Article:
Delta V 4 wire 4-20mA input module

Discussion in 'General Electronics Chat' started by bustr, Jul 9, 2009.

  1. bustr

    Thread Starter New Member

    Jul 9, 2009
    Forgive my ignorance on the subject. I'm fairly new to I&E design. Can someone enlighten me about where a 4 wire 4-20mA input module might be used besides an RTD?


    Last edited: Jul 9, 2009
  2. gryskop


    Mar 1, 2008
    Any instrument that needs external power to power the transmitter (typical supply 110V/220VAC).

    Instruments such as Magflow, Ultrasonic level transmitters, Density, analyzers etc.
  3. bustr

    Thread Starter New Member

    Jul 9, 2009
    Thanks. I was also wondering now if anyone has an example of a loop. My senior designer is telling me I need a 4 wire Delta V input card and I don't know why. This is a micromotion 1700 coriolis flow transmitter with MVD technology.

    All of the other field powered loops I've done have only involved two-wire input or output cards.

    Am I confused or is he?
  4. Von

    Active Member

    Oct 29, 2008
    It may be that the "4-wire" input card has the terminals for the loop power supply (integrated) and then terminals for the 4-20 ma. loop to the field devices. i.e. the micromotion 1700.
  5. EE/IE Cowboy

    New Member

    Aug 20, 2009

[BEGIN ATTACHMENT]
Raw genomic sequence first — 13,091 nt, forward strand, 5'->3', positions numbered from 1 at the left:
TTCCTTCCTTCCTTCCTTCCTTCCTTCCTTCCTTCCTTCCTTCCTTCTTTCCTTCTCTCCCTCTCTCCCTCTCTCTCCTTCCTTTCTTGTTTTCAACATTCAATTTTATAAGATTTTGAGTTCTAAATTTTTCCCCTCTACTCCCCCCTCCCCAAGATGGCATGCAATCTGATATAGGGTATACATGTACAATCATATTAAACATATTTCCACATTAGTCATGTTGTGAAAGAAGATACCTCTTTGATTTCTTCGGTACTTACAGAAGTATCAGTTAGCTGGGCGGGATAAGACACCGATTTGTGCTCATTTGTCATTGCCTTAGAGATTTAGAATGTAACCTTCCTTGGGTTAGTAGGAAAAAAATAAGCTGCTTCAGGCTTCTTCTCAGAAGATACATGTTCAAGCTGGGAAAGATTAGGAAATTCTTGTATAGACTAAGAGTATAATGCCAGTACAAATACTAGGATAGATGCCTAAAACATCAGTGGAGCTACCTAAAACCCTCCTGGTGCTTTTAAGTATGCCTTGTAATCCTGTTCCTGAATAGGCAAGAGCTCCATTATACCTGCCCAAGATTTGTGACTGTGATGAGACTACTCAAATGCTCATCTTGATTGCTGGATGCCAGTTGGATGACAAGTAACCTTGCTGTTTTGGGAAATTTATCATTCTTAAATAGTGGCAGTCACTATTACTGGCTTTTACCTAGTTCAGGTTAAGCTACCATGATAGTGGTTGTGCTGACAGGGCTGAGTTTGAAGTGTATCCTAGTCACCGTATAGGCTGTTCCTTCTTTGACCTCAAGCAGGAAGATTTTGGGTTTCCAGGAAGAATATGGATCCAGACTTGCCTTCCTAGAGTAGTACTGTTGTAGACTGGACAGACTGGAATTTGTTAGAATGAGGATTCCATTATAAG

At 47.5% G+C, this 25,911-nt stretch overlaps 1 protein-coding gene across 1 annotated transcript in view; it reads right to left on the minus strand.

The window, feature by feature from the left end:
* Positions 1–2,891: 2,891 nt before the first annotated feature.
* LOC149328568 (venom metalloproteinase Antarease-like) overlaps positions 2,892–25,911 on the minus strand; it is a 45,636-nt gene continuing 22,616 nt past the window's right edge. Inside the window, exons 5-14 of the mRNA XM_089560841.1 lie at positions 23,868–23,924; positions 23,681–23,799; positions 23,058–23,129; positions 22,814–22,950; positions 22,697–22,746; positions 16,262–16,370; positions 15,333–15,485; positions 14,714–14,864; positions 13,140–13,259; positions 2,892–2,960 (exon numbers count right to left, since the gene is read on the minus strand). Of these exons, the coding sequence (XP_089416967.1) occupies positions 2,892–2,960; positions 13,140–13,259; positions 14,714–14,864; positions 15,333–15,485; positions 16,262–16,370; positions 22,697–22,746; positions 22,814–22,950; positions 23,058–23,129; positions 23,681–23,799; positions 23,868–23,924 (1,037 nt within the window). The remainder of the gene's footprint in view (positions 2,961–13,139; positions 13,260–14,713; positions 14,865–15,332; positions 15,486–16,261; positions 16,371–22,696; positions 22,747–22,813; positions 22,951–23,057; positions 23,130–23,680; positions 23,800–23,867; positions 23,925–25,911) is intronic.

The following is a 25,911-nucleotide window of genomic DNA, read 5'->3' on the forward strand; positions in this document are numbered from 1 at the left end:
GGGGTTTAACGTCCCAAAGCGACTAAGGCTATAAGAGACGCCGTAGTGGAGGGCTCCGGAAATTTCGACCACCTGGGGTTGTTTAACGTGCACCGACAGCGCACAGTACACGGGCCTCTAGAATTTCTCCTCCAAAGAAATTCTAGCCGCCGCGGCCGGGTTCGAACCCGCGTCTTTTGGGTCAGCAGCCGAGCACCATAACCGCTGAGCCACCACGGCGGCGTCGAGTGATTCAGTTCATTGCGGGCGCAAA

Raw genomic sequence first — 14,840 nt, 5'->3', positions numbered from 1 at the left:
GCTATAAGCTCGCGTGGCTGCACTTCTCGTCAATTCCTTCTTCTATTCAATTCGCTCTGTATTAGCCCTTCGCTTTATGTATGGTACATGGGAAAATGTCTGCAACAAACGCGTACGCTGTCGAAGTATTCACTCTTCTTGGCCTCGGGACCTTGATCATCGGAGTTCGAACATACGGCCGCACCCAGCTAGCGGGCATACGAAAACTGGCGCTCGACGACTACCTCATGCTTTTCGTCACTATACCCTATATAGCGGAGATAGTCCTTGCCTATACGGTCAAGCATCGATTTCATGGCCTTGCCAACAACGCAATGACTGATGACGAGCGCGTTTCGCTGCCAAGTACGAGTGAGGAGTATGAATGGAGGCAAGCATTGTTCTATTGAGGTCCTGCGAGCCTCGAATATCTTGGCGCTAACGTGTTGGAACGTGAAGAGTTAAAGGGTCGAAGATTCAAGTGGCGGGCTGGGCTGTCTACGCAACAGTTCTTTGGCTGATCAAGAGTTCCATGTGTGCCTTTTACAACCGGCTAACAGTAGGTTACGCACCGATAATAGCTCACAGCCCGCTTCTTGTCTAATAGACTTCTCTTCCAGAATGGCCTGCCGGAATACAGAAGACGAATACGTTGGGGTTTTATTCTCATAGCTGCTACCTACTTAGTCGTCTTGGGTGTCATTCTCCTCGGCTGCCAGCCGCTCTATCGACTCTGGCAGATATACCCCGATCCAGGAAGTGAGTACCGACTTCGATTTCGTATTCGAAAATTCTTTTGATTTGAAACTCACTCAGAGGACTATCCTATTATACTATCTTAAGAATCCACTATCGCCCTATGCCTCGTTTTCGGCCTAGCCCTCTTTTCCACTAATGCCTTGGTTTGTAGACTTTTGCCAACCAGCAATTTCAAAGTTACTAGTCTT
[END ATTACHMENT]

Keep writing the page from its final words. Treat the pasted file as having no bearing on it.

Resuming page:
Yes, Von is correct. And here's another point to consider - with your other field-powered loops that involved two-wire modules, were the instruments set up as active/sourcing or passive outputs? They were probably set up as passive, as I believe most two-wire input modules (e.g. 4-20mA w/HART Input) are internally connected to the loop power supply so as to source the signal. One of the advantages to a 4-wire term block is that you can connect either active or passive instrument to the same input channel on the module, you just connect different terminals dedicated to that channel. Another advantage is, you can eliminate the need to add signal isolators into the loop. For instance, say you had an instrument that could onlyact as sourcing and you only had available two-wire input modules, which also sourced, then you would have "bucking" power supplies and would have to add an isolator in the loop. With a 4-wire module and terminal setup, you would only have to move a couple wires at the module.

    FYI - Micro Motion also puts out a two-wire, loop-powered transmitter.